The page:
I used to work helping take care of disabled adults, and there was one guy I’d bring to Twins games. The guy didn’t talk and didn’t sign ASL. It was virtually impossible to communicate with him. He’d allow you to help him with some things, resist other attempts to help, that’s pretty much all the feedback you’d get.

He’d agree to let you load his wheelchair in the van for a Twins game. I don’t know why. With people who don’t talk or sign, I’d still talked to them. My reasoning was that it doesn’t take any effort to do so, and I have no clue what they’re picking up on the other end. It may be pure syllabic gibberish. They might understand every word. Or something in between. If they want me to stop talking, they can push me away.

So we’d go to Twins games, and who knows if this guy actually liked baseball. But there was one thing he clearly liked. (Keep in mind, this guy had a grumpy expression 99% of the time.)

If the Twins scored — and the crowd went wild — this guy would crane his neck around, look at all the cheering people, and start laughing. Belly laughing. He didn’t make laugh sounds, because he didn’t make sounds, but his chest would heave and his mouth would smile and tears pour from the corners of his eyes.

I suspect, though I do not know, that he found sports fans hilariously ridiculous. As, indeed, we are.

Nothing At The End

Now’s when I’m supposed to wrap this all up and make it come together, right? Nope. That’s for real writers. I’m posting on a blog!

There’s a local minor-league baseball team, the St Paul Saints. Yes, uninspired name, but they have a long history of inspired promotional gimmicks. At one, Mascot Night, there was a mascot from a pre-employment screening clinic. The mascot was a pee cup. Cup-shaped, yellow on the lower half. This was one of the most brilliant things I’ve ever seen.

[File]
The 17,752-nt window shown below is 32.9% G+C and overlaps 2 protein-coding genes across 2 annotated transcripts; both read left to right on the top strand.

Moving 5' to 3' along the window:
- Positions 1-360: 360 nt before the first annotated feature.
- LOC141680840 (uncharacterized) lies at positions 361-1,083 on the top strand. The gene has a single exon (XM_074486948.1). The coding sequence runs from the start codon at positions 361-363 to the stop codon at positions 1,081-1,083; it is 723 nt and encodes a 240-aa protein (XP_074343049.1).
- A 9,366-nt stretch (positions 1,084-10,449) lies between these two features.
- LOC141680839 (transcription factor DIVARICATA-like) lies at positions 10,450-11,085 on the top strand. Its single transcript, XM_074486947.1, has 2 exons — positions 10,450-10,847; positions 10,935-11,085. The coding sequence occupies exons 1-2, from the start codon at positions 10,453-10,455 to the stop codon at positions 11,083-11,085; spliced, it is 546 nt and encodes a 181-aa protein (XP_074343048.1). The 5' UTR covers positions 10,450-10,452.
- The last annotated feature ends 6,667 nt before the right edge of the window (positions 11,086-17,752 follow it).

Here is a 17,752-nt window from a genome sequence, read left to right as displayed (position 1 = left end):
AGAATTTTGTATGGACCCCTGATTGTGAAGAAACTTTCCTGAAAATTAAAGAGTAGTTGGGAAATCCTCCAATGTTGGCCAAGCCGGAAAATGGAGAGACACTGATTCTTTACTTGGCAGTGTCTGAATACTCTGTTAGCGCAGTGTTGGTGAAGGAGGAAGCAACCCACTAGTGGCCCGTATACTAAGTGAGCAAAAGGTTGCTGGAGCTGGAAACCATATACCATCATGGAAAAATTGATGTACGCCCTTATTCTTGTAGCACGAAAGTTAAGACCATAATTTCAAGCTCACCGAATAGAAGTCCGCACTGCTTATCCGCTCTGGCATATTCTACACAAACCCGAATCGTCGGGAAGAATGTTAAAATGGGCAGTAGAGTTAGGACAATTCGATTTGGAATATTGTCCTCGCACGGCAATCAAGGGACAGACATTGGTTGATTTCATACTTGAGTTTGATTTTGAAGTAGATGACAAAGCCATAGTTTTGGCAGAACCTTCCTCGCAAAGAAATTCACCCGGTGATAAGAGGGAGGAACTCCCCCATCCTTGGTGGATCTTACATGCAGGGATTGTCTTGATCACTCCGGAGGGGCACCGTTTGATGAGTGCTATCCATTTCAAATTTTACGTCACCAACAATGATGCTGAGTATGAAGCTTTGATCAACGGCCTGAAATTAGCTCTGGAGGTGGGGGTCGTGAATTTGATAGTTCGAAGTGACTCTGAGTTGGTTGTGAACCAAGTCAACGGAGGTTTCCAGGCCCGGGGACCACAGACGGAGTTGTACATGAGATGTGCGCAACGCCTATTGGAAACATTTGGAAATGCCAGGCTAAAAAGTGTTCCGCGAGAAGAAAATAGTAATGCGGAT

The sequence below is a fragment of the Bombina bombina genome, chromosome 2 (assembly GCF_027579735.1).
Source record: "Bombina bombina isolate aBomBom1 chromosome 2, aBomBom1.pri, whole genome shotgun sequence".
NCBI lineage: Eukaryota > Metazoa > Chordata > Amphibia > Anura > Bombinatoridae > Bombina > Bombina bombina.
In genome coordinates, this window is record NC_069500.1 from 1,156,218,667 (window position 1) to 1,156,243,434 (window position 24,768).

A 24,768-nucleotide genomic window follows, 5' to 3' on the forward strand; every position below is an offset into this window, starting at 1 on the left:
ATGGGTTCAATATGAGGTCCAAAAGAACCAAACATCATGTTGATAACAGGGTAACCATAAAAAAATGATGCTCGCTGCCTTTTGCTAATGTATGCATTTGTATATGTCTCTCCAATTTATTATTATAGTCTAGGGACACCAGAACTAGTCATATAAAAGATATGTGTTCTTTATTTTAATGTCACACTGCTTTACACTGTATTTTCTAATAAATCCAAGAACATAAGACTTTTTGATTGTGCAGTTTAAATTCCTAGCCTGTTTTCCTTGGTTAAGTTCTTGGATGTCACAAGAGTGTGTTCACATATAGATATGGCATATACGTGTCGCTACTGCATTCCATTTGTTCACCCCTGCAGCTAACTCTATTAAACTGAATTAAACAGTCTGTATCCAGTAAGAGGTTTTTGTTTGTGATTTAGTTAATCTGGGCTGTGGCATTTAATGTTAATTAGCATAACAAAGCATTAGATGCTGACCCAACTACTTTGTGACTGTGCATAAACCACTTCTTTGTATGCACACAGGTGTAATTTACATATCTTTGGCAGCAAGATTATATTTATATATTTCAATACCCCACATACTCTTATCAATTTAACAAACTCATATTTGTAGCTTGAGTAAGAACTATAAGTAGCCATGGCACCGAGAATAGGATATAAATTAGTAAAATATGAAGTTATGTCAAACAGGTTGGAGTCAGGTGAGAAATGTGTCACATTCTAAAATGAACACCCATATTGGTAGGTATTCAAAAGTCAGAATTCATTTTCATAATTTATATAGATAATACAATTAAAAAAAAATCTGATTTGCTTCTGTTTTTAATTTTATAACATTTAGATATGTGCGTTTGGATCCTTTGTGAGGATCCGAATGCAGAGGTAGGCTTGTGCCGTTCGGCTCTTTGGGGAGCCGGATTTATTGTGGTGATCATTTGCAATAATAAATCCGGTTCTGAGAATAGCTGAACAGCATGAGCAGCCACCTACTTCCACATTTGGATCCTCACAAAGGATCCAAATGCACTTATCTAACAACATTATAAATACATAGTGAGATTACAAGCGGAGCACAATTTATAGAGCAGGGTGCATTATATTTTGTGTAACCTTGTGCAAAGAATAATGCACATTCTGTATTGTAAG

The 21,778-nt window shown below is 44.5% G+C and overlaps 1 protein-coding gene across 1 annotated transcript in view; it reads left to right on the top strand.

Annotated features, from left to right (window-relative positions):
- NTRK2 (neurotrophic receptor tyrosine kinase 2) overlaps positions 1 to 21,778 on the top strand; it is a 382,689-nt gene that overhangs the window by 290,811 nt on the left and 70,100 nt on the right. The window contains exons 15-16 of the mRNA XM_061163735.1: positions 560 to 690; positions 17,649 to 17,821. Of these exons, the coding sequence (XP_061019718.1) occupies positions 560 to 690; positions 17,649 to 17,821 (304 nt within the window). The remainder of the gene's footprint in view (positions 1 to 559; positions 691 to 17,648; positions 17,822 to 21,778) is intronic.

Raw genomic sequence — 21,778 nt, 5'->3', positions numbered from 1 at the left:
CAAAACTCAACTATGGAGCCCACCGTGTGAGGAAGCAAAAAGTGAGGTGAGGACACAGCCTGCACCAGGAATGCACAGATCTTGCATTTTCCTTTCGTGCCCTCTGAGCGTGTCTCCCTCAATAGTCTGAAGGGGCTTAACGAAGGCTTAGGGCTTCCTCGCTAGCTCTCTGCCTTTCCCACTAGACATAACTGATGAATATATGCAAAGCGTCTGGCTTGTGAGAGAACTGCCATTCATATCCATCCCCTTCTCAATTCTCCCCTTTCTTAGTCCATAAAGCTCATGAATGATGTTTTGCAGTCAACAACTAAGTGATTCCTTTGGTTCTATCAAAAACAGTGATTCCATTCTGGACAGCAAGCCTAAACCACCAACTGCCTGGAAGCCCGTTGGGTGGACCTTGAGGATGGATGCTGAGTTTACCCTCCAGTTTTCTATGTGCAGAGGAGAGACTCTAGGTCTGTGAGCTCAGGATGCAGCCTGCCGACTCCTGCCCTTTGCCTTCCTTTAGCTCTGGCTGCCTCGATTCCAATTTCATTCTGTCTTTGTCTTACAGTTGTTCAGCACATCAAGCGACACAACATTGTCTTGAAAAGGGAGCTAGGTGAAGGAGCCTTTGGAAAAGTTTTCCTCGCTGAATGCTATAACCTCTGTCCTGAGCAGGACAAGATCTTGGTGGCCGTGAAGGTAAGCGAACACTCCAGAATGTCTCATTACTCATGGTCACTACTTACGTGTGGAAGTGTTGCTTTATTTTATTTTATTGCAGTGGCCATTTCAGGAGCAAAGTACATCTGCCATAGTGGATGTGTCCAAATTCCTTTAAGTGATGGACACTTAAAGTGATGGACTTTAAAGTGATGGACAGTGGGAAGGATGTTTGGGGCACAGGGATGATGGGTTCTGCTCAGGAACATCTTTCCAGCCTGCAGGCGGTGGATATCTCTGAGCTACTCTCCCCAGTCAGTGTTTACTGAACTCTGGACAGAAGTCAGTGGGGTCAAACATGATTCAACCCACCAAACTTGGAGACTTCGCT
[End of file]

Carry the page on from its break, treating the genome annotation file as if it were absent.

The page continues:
Some years, the Saints do Atheists Night. It has various skits in-between innings. One had two random fans racing around the foul territory, with obstacles to overcome. As they raced, the PA announcer described what symbolic meaning each obstacle represented. Such as, for a mudslide, “it’s the primordial ooze!”

When one was first to the finish line, our PA announcer said, “The winner gets…” and froze. For 15 seconds. Then intoned, “What?! Did you think there was a reward at the end? It’s an atheist race! There’s nothing at the end!”

Nothing at the end here either, I’m afraid. Enjoy sports if that brings you closer to others. Remember, they are a bit silly. (But most hobbies are. Nothing wrong with that!)

Skate in the park if you live in a frozen place — if your home is warmer, enjoy it being not so damned cold. And have the merriest New Year you can.

Happy Year’s End From Emily Dickinson